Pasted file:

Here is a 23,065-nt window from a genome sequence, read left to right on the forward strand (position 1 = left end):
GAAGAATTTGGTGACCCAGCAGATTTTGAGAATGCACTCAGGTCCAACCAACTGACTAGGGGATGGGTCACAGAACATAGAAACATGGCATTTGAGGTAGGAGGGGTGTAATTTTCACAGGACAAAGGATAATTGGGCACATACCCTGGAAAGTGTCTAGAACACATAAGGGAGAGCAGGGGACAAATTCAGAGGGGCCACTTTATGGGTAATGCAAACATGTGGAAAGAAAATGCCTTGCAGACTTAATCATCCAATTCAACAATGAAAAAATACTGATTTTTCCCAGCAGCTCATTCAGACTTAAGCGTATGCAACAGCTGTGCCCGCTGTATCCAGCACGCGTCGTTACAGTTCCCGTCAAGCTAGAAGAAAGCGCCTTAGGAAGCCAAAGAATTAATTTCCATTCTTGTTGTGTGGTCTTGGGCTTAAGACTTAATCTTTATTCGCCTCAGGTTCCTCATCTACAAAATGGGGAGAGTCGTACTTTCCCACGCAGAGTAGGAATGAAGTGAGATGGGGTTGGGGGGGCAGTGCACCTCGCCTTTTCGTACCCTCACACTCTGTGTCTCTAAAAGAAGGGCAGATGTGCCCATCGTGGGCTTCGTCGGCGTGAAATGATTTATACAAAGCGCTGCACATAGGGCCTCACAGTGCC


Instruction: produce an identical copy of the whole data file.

Here is a 23,065-nt window from a genome sequence, read left to right on the forward strand (position 1 = left end):
GAAGAATTTGGTGACCCAGCAGATTTTGAGAATGCACTCAGGTCCAACCAACTGACTAGGGGATGGGTCACAGAACATAGAAACATGGCATTTGAGGTAGGAGGGGTGTAATTTTCACAGGACAAAGGATAATTGGGCACATACCCTGGAAAGTGTCTAGAACACATAAGGGAGAGCAGGGGACAAATTCAGAGGGGCCACTTTATGGGTAATGCAAACATGTGGAAAGAAAATGCCTTGCAGACTTAATCATCCAATTCAACAATGAAAAAATACTGATTTTTCCCAGCAGCTCATTCAGACTTAAGCGTATGCAACAGCTGTGCCCGCTGTATCCAGCACGCGTCGTTACAGTTCCCGTCAAGCTAGAAGAAAGCGCCTTAGGAAGCCAAAGAATTAATTTCCATTCTTGTTGTGTGGTCTTGGGCTTAAGACTTAATCTTTATTCGCCTCAGGTTCCTCATCTACAAAATGGGGAGAGTCGTACTTTCCCACGCAGAGTAGGAATGAAGTGAGATGGGGTTGGGGGGGCAGTGCACCTCGCCTTTTCGTACCCTCACACTCTGTGTCTCTAAAAGAAGGGCAGATGTGCCCATCGTGGGCTTCGTCGGCGTGAAATGATTTATACAAAGCGCTGCACATAGGGCCTCACAGTGCC